Would this not work better like a mask instead of a weird layer?

The only thing I see worth on this is not having one less group to clip with limited function on it. It only serves people that don’t organize their scene. Would not making group layers look slimmer solve this just the same?

Someone likes after effects hehe but that does work for the limitations of layers. Is solid suggestion probably the best of the thread.

allow for inheriting alpha from just one layer, like the clipping mask in other applications, or even an arbitrary selection of layers.

I think allowing inherit alpha to work with just the layer below would be good. Currently, the “inherit alpha” button on the layers docker is an on/off toggle. I suggest changing it to off/clipping group/inherit alpha, or off/inherit from layer below/inherit from all below.

The clipping group icon could be a down arrow or something to hint it’s part of a clipping group, that way you wouldn’t need indentation on the layers docker.

I think if you indented layers clipped to the layer below it would look weird, because “inherit alpha” is effectively “clip to all layers below composited.” You could indent both of them, and “clipping group” has a down arrow while “inherit alpha” has an X or something, but if you’re going to do that, it makes more sense to just use the inherit alpha button to show something is part of a clipping group by showing a down arrow instead.

A GUI mockup:

I don’t think an arbitrary selection of layers is necessary. It sounds far too complex. In the unlikely event you need it, you can do it by cloning the layers you want, putting them into a group, and using one of the alpha modes.

I think it’s important to note that everything you can do with “inherit alpha” you can do with “clipping groups,” and vice-versa. It’s just a matter of how you end up having to organize the layer folders to get the result you want.

Most software uses clipping groups, though. SAI uses them. Firealpaca uses them. Affinity designer, which is a vector program, lets you draw a shape that shows up like a layer in a layers/shapes window, and then you can drag a shape into another shape to clip it.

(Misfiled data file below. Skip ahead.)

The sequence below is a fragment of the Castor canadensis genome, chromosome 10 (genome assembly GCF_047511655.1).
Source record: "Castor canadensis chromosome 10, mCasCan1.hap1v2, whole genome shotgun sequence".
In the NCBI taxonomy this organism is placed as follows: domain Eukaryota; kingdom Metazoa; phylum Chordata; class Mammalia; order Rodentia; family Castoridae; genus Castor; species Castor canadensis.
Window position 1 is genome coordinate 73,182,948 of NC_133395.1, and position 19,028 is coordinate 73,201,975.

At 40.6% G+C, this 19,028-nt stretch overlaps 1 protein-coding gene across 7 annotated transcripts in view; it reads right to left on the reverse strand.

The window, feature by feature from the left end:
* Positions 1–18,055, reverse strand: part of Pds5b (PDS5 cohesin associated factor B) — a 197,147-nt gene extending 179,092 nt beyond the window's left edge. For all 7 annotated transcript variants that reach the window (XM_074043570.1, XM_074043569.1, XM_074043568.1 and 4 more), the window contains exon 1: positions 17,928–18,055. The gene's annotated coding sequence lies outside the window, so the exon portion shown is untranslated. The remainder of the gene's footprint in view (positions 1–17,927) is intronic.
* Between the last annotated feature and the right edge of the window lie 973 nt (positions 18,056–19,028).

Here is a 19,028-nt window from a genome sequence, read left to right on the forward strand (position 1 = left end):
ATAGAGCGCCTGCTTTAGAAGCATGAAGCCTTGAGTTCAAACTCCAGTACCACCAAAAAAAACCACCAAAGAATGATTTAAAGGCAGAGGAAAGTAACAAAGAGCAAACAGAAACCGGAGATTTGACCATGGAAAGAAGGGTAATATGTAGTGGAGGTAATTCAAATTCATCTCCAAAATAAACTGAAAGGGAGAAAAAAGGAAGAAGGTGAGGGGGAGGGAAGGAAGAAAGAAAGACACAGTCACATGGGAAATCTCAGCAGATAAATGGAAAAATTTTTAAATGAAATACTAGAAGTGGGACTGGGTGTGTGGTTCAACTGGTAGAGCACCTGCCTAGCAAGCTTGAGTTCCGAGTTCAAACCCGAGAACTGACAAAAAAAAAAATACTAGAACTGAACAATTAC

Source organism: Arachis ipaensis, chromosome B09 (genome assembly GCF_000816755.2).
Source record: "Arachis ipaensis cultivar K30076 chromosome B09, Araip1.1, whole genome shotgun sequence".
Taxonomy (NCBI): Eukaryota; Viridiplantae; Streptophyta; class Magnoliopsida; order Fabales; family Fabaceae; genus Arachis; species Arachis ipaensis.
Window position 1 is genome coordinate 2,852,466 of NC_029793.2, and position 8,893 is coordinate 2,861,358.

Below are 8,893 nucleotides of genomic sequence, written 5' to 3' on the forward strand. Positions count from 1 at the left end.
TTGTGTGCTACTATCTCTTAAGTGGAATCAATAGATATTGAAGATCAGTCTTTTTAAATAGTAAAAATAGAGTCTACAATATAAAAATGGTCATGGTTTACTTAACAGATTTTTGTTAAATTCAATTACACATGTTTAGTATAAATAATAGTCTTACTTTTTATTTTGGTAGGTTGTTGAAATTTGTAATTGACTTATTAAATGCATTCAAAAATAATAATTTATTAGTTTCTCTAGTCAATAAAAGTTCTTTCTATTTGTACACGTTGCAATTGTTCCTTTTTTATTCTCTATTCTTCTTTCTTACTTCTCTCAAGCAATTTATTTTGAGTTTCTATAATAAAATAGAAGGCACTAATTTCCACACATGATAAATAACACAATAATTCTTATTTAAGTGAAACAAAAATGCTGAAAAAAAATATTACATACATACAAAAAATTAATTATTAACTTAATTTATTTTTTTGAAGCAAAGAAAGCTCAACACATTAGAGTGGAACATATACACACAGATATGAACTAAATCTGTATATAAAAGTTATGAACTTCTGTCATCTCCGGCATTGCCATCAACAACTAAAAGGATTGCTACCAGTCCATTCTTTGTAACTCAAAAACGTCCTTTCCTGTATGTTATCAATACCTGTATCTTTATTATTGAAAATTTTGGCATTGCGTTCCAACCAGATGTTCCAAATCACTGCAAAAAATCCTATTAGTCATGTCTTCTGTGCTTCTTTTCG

In fact, I don’t really know any software that has inherit alpha like Krita does.

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Maybe there should be 3 level of alpha inheritance level ?

Level A - To one layer below only.
Level B - To all layers below within group.
Level C - To all layers below outside of group.

Level B is the current level. Users should be able to define default alpha inheritance level.

Some artists do export shape masks for painting. I think this would be useful for them. They can always go into layer property via my mockup. Drag and drop as mask would work too.

I just remembered doing that with clone Layer and alpha mode.

What if the layer is inside a group inside another group? Because at the end of this trail you’ll probably find a “background” layer that just fills the entire canvas.

I think if I needed to do something like this I would just take the layer off the group, or split the group.

Have you ever needed to put something into a group and clip just one layer in the group to the alpha outside the group?

@leo Fair point. Then there should be a cutoff range then. I didn’t need to do that since my painting involves mask via cloning layers and Destination In.

Yeah, you could do all the masking with that, but the question is what sort of masking should be quickly available, and the answer should be the sort users use most.

I don’t think people want the “level C” you mentioned. I think people ONLY want what other software already have, which is the “level A.” It just happens that Krita uses the “level B” instead. Level A and B are interchangeable: anything you can do with one, you can do with the other, except with a different layer group arrangement. That’s why Krita isn’t desperate to implement A, because you can already do the same thing with B. Level C is not interchangeable with them.

The only time “level A” is more useful than “level B” is when you have a folder structured like: one layer, a bunch of effects clipped to it (e.g. shadows, textures), another layer, a bunch of effects clipped to it, repeat.

Because if the clipping mask is formed by 2 layers, to clip you’d need to group those two layers and then clip to the group, and since you made a group already, you could just put the clipped layers into the group and use inherit alpha instead of clipping. The whole “clip to the single layer below” only makes sense if the mask is really a layer (not a group), though functionally there is no reason why it shouldn’t work with groups.

It just happens that for some artists it’s very common to use one layer as base layer then throw effects clipped on top of it, and very unusual to have a clipping mask made out of multiple layers, so level A would be used more often than level B in their case.

Edit: for reference, see that many “coloring tutorials” will have a layer with multiply blend mode clipped to a flat-color base layer.

SAI: youtu.be/Zv1HyVoh27c?t=418
Clip Studio: Clip Studio Paint Pro tutorial Part 2-4 | Colouring basics: Basic anime-style painting - YouTube
Medibang: Fast Coloring Tutorial [medibang] - YouTube